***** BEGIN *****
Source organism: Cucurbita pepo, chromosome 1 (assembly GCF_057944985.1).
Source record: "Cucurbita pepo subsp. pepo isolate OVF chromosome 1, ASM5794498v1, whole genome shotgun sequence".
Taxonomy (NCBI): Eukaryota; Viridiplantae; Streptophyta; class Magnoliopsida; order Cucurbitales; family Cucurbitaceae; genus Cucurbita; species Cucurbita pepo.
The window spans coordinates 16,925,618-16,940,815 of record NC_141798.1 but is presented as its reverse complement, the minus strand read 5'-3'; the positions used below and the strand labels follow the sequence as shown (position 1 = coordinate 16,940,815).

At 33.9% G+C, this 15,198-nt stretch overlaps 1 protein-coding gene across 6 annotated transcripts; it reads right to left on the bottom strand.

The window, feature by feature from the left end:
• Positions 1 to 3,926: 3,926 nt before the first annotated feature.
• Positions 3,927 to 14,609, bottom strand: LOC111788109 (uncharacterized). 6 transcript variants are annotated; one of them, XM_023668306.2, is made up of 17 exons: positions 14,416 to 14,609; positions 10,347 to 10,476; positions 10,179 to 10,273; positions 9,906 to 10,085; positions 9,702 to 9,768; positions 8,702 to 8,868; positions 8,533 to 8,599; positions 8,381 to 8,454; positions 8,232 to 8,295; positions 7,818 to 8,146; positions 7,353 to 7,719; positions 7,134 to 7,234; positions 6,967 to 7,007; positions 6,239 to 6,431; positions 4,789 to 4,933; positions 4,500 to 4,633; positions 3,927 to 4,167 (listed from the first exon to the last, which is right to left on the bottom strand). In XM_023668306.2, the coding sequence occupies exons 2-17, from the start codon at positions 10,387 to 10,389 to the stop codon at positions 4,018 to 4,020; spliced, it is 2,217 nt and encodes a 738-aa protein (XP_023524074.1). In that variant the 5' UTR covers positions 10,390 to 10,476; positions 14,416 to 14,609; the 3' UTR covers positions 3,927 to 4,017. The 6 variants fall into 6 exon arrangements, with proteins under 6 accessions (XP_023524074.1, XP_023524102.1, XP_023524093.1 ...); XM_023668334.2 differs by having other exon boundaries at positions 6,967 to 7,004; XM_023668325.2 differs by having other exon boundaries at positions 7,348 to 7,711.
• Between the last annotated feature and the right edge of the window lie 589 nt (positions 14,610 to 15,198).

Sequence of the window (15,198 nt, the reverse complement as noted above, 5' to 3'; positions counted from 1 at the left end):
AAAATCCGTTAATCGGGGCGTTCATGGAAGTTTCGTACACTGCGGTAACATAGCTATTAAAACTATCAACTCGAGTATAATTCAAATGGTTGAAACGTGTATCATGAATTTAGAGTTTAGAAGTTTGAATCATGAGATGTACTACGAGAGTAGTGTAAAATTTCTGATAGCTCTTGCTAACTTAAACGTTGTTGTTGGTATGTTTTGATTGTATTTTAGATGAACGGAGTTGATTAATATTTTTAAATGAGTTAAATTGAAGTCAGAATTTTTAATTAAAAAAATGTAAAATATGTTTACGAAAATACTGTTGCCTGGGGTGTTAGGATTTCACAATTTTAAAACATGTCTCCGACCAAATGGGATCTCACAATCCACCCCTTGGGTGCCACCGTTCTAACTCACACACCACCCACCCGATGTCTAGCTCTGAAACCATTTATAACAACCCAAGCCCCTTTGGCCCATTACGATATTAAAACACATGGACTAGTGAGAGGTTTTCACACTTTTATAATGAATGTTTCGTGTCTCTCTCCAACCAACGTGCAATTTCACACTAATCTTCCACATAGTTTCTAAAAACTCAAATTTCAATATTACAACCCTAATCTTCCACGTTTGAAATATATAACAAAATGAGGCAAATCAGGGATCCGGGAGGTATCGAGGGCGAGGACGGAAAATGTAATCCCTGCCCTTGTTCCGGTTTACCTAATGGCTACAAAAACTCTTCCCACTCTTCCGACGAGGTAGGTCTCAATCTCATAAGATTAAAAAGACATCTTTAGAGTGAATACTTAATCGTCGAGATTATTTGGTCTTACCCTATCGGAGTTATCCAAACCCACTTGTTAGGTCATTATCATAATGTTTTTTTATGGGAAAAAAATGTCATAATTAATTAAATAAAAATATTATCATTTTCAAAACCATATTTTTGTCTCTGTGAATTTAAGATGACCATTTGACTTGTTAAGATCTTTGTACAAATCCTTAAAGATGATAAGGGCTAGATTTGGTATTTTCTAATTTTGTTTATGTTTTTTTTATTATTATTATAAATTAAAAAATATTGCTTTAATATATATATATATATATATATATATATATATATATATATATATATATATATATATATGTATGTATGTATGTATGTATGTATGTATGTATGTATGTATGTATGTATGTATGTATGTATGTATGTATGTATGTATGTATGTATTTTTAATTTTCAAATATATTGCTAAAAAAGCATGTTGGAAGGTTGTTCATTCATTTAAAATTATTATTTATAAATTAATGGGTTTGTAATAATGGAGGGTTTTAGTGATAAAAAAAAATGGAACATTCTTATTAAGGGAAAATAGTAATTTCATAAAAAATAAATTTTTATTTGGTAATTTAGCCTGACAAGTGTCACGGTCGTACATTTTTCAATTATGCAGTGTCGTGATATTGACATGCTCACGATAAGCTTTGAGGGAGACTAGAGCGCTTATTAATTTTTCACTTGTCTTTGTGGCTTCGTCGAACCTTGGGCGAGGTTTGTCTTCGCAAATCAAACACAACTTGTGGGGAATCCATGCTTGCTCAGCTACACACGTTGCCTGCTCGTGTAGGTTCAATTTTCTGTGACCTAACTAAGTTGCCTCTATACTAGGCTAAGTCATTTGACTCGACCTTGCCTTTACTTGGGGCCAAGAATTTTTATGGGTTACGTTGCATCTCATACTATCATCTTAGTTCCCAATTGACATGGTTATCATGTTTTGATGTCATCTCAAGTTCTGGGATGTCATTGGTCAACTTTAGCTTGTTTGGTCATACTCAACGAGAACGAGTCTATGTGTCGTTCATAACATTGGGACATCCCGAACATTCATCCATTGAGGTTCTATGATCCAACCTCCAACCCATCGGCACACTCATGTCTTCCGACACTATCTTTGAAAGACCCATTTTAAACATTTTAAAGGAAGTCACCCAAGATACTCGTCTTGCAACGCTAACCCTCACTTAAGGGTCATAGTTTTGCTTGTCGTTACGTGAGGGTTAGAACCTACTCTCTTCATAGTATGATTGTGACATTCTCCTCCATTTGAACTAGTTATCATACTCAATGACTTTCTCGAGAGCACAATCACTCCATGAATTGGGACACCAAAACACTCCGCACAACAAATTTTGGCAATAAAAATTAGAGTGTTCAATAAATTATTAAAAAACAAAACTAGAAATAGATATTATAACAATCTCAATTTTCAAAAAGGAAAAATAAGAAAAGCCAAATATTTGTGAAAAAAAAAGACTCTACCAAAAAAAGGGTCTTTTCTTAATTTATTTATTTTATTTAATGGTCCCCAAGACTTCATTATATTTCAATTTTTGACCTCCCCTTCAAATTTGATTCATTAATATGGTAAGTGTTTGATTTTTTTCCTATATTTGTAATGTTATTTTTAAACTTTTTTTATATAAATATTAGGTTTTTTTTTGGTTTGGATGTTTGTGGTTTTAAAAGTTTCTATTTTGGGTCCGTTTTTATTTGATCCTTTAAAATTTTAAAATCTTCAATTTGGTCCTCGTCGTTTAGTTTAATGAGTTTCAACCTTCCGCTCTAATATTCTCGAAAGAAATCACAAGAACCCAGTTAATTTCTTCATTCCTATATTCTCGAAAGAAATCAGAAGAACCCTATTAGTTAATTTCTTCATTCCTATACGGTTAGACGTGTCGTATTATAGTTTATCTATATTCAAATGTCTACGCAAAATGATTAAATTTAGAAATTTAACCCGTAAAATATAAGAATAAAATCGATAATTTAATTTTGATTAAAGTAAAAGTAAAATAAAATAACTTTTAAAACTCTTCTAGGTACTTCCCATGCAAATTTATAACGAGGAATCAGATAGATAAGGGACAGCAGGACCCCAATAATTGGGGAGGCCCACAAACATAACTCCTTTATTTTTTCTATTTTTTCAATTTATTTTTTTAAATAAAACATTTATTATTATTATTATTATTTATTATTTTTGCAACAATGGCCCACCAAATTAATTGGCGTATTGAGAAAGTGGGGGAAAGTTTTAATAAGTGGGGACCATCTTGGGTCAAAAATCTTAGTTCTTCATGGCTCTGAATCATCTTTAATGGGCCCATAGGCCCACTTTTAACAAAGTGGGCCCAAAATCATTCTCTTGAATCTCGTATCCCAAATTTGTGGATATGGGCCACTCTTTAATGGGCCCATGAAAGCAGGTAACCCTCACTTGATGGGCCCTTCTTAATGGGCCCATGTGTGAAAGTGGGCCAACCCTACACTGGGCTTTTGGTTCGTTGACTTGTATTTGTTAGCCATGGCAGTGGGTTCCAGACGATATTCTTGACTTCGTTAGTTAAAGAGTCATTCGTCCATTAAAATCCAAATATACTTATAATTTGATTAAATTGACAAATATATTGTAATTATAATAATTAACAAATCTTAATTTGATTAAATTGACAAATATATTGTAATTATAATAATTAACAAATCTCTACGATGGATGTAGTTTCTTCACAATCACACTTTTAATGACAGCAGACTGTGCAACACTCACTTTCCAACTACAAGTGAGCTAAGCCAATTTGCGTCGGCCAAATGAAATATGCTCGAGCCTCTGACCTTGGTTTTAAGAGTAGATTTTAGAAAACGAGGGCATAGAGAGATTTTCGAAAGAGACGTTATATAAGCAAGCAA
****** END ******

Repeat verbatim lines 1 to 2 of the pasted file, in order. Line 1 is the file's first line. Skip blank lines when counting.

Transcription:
Source organism: Cucurbita pepo, chromosome 1 (assembly GCF_057944985.1).
Source record: "Cucurbita pepo subsp. pepo isolate OVF chromosome 1, ASM5794498v1, whole genome shotgun sequence".